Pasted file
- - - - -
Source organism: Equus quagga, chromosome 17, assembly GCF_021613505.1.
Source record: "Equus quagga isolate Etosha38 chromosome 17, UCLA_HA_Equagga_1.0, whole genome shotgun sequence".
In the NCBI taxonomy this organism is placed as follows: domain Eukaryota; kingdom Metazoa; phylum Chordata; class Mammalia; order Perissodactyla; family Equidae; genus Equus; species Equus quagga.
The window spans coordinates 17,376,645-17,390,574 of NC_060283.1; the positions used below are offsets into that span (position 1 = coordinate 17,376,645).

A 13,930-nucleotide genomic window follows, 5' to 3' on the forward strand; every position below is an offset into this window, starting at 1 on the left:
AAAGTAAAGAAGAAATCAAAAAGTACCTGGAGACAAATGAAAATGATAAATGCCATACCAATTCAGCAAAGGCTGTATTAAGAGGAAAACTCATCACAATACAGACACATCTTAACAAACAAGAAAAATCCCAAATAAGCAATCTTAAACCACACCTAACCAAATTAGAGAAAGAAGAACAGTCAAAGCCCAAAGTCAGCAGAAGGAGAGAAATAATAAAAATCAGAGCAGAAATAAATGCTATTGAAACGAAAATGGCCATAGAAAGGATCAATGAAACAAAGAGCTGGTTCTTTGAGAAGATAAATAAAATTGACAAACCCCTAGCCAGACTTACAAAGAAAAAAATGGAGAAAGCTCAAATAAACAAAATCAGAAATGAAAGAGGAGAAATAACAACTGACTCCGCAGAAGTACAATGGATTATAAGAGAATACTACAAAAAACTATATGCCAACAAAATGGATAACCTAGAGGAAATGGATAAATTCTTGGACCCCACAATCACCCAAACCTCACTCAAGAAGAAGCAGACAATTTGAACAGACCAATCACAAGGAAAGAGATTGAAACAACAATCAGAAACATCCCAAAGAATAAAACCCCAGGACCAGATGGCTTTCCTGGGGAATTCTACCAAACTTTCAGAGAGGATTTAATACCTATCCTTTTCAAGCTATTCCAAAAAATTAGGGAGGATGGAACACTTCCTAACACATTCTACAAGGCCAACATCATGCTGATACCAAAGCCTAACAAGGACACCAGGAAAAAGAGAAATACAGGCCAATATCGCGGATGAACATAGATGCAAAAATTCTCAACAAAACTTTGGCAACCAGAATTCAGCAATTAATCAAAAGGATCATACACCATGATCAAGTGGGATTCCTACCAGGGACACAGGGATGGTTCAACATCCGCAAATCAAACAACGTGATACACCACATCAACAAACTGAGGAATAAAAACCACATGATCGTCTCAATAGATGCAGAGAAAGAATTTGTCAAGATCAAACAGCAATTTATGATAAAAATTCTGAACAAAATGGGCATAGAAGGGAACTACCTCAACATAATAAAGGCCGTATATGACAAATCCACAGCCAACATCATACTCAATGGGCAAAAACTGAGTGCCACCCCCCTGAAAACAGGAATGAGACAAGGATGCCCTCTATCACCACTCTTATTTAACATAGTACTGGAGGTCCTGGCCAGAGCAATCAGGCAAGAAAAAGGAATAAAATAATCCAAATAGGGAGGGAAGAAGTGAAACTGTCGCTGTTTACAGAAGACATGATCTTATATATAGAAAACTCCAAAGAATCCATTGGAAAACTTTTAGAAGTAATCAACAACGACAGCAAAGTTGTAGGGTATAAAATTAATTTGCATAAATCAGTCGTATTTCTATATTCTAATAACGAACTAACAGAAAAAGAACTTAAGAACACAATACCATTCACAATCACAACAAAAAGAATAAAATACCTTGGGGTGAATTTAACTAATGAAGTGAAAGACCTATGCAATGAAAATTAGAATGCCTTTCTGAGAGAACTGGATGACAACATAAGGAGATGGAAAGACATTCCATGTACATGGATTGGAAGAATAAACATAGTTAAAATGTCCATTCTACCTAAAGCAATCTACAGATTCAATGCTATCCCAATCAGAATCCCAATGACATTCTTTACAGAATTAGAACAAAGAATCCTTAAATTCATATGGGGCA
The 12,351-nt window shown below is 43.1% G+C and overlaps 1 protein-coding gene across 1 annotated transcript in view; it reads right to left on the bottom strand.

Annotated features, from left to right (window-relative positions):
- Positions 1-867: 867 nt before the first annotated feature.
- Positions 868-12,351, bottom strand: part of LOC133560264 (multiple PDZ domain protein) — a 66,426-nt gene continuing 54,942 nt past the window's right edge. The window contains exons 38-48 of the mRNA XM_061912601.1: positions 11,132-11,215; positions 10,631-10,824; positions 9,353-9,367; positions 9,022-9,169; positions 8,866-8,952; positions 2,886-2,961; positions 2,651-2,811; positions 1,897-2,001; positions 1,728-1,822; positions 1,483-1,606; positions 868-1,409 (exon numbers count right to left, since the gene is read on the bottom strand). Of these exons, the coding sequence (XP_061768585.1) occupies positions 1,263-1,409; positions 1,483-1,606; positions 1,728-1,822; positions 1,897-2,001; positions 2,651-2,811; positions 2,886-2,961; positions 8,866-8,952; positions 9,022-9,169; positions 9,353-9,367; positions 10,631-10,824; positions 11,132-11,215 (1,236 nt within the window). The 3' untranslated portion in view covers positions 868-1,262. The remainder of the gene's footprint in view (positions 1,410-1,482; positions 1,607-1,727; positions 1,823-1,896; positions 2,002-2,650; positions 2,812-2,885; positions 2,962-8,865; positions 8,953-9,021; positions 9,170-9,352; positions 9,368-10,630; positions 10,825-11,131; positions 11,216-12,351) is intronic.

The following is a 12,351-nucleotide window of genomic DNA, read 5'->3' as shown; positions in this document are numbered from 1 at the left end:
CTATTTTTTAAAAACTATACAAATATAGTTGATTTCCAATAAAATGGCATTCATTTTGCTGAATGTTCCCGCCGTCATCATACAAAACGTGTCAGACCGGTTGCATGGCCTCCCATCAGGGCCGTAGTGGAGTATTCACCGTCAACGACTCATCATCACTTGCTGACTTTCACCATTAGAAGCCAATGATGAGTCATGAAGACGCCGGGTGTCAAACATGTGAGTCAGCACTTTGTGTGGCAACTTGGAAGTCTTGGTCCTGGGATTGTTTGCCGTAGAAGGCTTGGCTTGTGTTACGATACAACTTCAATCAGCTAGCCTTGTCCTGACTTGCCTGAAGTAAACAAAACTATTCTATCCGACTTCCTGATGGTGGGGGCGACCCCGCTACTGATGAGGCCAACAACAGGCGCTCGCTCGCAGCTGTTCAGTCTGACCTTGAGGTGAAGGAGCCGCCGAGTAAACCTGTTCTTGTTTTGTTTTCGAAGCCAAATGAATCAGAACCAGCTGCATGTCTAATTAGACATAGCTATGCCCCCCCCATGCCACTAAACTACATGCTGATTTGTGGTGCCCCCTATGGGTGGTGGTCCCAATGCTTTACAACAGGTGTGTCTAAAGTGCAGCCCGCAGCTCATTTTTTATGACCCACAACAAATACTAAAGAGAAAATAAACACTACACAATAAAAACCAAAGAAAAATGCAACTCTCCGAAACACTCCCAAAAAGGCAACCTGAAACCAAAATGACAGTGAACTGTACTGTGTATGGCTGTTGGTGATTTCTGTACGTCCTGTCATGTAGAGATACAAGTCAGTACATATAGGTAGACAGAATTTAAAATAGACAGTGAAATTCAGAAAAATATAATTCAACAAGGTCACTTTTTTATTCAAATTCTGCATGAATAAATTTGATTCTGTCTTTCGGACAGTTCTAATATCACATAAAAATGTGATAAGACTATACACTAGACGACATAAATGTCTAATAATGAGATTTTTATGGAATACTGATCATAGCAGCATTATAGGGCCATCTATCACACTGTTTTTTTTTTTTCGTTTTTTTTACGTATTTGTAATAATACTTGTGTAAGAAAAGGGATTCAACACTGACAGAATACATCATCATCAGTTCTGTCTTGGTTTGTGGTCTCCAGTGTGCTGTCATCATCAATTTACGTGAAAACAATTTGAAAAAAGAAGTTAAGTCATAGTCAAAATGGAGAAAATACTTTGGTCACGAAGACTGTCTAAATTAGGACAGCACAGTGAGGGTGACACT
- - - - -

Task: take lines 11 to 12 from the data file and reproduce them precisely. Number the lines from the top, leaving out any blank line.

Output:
The following is a 12,351-nucleotide window of genomic DNA, read 5'->3' as shown; positions in this document are numbered from 1 at the left end:
CTATTTTTTAAAAACTATACAAATATAGTTGATTTCCAATAAAATGGCATTCATTTTGCTGAATGTTCCCGCCGTCATCATACAAAACGTGTCAGACCGGTTGCATGGCCTCCCATCAGGGCCGTAGTGGAGTATTCACCGTCAACGACTCATCATCACTTGCTGACTTTCACCATTAGAAGCCAATGATGAGTCATGAAGACGCCGGGTGTCAAACATGTGAGTCAGCACTTTGTGTGGCAACTTGGAAGTCTTGGTCCTGGGATTGTTTGCCGTAGAAGGCTTGGCTTGTGTTACGATACAACTTCAATCAGCTAGCCTTGTCCTGACTTGCCTGAAGTAAACAAAACTATTCTATCCGACTTCCTGATGGTGGGGGCGACCCCGCTACTGATGAGGCCAACAACAGGCGCTCGCTCGCAGCTGTTCAGTCTGACCTTGAGGTGAAGGAGCCGCCGAGTAAACCTGTTCTTGTTTTGTTTTCGAAGCCAAATGAATCAGAACCAGCTGCATGTCTAATTAGACATAGCTATGCCCCCCCCATGCCACTAAACTACATGCTGATTTGTGGTGCCCCCTATGGGTGGTGGTCCCAATGCTTTACAACAGGTGTGTCTAAAGTGCAGCCCGCAGCTCATTTTTTATGACCCACAACAAATACTAAAGAGAAAATAAACACTACACAATAAAAACCAAAGAAAAATGCAACTCTCCGAAACACTCCCAAAAAGGCAACCTGAAACCAAAATGACAGTGAACTGTACTGTGTATGGCTGTTGGTGATTTCTGTACGTCCTGTCATGTAGAGATACAAGTCAGTACATATAGGTAGACAGAATTTAAAATAGACAGTGAAATTCAGAAAAATATAATTCAACAAGGTCACTTTTTTATTCAAATTCTGCATGAATAAATTTGATTCTGTCTTTCGGACAGTTCTAATATCACATAAAAATGTGATAAGACTATACACTAGACGACATAAATGTCTAATAATGAGATTTTTATGGAATACTGATCATAGCAGCATTATAGGGCCATCTATCACACTGTTTTTTTTTTTTCGTTTTTTTTACGTATTTGTAATAATACTTGTGTAAGAAAAGGGATTCAACACTGACAGAATACATCATCATCAGTTCTGTCTTGGTTTGTGGTCTCCAGTGTGCTGTCATCATCAATTTACGTGAAAACAATTTGAAAAAAGAAGTTAAGTCATAGTCAAAATGGAGAAAATACTTTGGTCACGAAGACTGTCTAAATTAGGACAGCACAGTGAGGGTGACACT